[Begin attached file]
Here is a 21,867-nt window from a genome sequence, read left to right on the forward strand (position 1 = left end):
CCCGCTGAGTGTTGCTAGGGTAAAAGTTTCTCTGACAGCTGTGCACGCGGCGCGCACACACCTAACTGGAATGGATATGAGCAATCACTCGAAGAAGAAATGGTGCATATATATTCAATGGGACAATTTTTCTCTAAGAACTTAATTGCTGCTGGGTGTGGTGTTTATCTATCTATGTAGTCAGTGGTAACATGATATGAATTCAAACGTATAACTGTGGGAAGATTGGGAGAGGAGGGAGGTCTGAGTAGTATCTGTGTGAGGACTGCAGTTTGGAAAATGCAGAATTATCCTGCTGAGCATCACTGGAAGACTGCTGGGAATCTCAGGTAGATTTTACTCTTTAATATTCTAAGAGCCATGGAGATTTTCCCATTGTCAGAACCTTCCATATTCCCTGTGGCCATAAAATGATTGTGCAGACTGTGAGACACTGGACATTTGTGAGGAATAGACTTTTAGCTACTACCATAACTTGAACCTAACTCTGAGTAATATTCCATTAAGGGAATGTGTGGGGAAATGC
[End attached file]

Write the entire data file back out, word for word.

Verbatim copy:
Here is a 21,867-nt window from a genome sequence, read left to right on the forward strand (position 1 = left end):
CCCGCTGAGTGTTGCTAGGGTAAAAGTTTCTCTGACAGCTGTGCACGCGGCGCGCACACACCTAACTGGAATGGATATGAGCAATCACTCGAAGAAGAAATGGTGCATATATATTCAATGGGACAATTTTTCTCTAAGAACTTAATTGCTGCTGGGTGTGGTGTTTATCTATCTATGTAGTCAGTGGTAACATGATATGAATTCAAACGTATAACTGTGGGAAGATTGGGAGAGGAGGGAGGTCTGAGTAGTATCTGTGTGAGGACTGCAGTTTGGAAAATGCAGAATTATCCTGCTGAGCATCACTGGAAGACTGCTGGGAATCTCAGGTAGATTTTACTCTTTAATATTCTAAGAGCCATGGAGATTTTCCCATTGTCAGAACCTTCCATATTCCCTGTGGCCATAAAATGATTGTGCAGACTGTGAGACACTGGACATTTGTGAGGAATAGACTTTTAGCTACTACCATAACTTGAACCTAACTCTGAGTAATATTCCATTAAGGGAATGTGTGGGGAAATGC